H: Expensive water, expensive food. They didn't clean the garbage up, and the conditions were beyond hideous and livable for the concertgoers. I also think that the album reflects a poor choice in artists. There were some highlights, but many of them got overlooked. Willie Nelson was there, and he didn't make the record. Los Lobos was there, and they didn't make the record. I just think that they should have had less angry bands, and a few more classic bands, and they may have had a different crowd.
T: Who has better french fries: McDonalds or Burger King?
T: In your amateur opinion, do you think dogs have lips?
G: (long pause) Yeah. Dogs have lips.
T: And your reason?
G: Well, there's the fur, and then there's the inside of the lip, and the ridge along the bottom. That's the lip.
T: Who do you think is a bigger scourge on humanity: *NSYNC, The Backstreet Boys, or Ricky Martin?
G: All of the above.
T: Are you preparing for Y2K?
G: I'm just keeping some extra cash on hand. I've also got plenty of wine, booze, and chips.
T: Who was a better landlord: Mr. Furley or Mr. Roper?
H: I'd have to say Mr. Roper. I think Don Knotts is a very funny comedian, but Norman Fell was just perfect in that role. He was just unstoppable.
G: (rapping) Landlord named Roper, did a show at the Copa, when I'm finished with this I'll be paid like Oprah.
H: I thought Norman Fell was fucking hilarious, but I do love Don Knotts.
T: What was the inspiration behind the song "Milk & Cereal"?
G: Milk and cereal. That was it.
T: What was the most bizarre thing you've ever seen at one of your shows?
G: A punk rocker. (laughs)
H: I've seen some tits. Girls come up on stage, and saunter and shimmy.
T: Name an album or band you used to dig, but now are completely embarrassed by.
H: The Thompson Twins.
G: Asia. But I'm not even embarrassed by that though. (singing) "It was the heat of the moment."
H: I went to the Thompson Twins (concert) and I bought their album in 1982.
T: Talk a little bit about the pros and cons of touring across the world for extended periods of time.
G: Estranged girlfriends are the cons. The pros are traveling, seeing new things, and music.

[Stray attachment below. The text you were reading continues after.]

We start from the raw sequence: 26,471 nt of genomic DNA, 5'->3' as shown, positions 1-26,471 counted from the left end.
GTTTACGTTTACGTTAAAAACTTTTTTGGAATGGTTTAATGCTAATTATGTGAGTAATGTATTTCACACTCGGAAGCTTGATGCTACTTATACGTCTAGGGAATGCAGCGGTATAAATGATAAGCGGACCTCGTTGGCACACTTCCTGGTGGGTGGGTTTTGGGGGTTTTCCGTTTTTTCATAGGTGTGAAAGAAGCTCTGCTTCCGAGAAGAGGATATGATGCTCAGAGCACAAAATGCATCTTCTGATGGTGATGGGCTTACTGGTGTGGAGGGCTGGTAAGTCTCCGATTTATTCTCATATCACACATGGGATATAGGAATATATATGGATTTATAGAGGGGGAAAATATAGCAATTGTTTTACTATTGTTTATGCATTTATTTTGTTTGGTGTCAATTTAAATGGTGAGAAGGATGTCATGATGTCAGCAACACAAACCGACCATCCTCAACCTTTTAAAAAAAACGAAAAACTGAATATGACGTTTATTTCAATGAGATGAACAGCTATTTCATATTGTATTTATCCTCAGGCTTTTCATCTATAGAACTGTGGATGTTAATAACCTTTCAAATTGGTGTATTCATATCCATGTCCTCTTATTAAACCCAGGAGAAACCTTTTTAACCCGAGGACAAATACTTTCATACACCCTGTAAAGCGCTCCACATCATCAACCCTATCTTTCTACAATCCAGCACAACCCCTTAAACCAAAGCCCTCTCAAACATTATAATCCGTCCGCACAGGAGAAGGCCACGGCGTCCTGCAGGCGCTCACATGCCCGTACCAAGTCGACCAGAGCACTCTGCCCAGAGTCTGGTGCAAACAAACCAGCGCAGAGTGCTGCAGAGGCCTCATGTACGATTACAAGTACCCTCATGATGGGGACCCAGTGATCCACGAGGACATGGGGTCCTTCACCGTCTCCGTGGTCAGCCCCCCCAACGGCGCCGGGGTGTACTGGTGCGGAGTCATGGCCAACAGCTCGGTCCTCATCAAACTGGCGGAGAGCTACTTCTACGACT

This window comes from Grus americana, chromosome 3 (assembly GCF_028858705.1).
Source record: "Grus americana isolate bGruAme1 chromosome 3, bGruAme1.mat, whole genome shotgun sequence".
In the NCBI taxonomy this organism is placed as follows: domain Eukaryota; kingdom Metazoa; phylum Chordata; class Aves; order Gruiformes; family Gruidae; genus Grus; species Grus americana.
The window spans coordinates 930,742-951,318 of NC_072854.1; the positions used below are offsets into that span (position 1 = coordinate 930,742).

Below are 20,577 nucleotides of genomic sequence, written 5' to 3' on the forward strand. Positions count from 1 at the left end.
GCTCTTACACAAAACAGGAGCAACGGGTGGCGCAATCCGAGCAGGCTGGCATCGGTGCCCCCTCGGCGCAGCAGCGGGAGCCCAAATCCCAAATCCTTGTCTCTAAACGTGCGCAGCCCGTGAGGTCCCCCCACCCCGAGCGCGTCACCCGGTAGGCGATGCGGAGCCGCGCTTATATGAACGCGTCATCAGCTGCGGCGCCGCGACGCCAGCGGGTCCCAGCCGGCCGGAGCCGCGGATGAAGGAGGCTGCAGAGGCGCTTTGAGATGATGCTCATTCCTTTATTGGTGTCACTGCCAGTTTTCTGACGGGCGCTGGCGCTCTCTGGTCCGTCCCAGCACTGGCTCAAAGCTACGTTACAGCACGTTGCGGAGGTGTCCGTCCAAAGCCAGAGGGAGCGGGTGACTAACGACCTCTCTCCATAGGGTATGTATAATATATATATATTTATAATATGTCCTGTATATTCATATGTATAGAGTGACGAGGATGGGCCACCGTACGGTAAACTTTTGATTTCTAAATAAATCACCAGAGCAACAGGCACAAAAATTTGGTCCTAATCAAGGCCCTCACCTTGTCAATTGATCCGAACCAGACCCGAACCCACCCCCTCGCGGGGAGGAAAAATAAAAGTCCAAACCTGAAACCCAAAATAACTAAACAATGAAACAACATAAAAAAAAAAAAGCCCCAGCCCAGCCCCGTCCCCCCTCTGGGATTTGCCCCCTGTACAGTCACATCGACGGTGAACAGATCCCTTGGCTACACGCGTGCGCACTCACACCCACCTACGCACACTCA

T: Do you guys have other bands that you play with?
G: Well, we all have certain people that we jam with, but this is the main thing.
H: I haven't had too much time to pursue any outside interests, although I've played on a lot of other records outside of G. Love over the past few years. I play with people in New Orleans quite a bit. Jim plays in San Francisco a little bit.
T: You joined Leyona, a Japanese recording artist for Sony, in the studio to do some producing. Are you looking at doing more side projects like these in the future?
G: Yes. The thing I'm working on now is for our background singers, Brodeeva. I'm trying to get those guys a deal.
H: There is also an artist named Teresa Anderson who I am interested in helping. She is a great singer, and she used to be part of a band that was on our label.
T: After this tour is over, what are your future plans? Back in the studio? More touring? Taking a break?
G: After the New Year, we have a month off.
H: Then we go to Japan.
T: What do you do on your month break?
G: Try to get my girlfriend to talk to me again, play some music at home, and do laundry. You can't imagine the amounts of laundry that build up after six months on the road.
H: For me, I go home and decompress, because the road can really burn you. I just do things that a lot of people take for granted; like going to a supermarket and pushing a cart around.
G: Like taking a crap in your own tub. (laughs)
H: The point is to go home and do regular things: wash dishes, visit with friends, or go out to a bar. We're usually so caught up in what we're doing that it's nice to go out and catch some other gigs.
G: Drop by your mom's house and say hi,.. and smoke some homegrown.